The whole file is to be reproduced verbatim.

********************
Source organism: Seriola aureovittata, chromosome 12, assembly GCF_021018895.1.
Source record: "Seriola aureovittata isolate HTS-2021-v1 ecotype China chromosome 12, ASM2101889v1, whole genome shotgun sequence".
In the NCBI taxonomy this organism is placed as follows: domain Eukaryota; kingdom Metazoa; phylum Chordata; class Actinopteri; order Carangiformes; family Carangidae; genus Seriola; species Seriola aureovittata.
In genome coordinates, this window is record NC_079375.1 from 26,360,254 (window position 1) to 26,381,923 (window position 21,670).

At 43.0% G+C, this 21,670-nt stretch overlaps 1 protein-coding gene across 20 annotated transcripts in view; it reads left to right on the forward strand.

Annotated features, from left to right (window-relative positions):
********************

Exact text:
Source organism: Seriola aureovittata, chromosome 12, assembly GCF_021018895.1.
Source record: "Seriola aureovittata isolate HTS-2021-v1 ecotype China chromosome 12, ASM2101889v1, whole genome shotgun sequence".
In the NCBI taxonomy this organism is placed as follows: domain Eukaryota; kingdom Metazoa; phylum Chordata; class Actinopteri; order Carangiformes; family Carangidae; genus Seriola; species Seriola aureovittata.
In genome coordinates, this window is record NC_079375.1 from 26,360,254 (window position 1) to 26,381,923 (window position 21,670).

At 43.0% G+C, this 21,670-nt stretch overlaps 1 protein-coding gene across 20 annotated transcripts in view; it reads left to right on the forward strand.

Annotated features, from left to right (window-relative positions):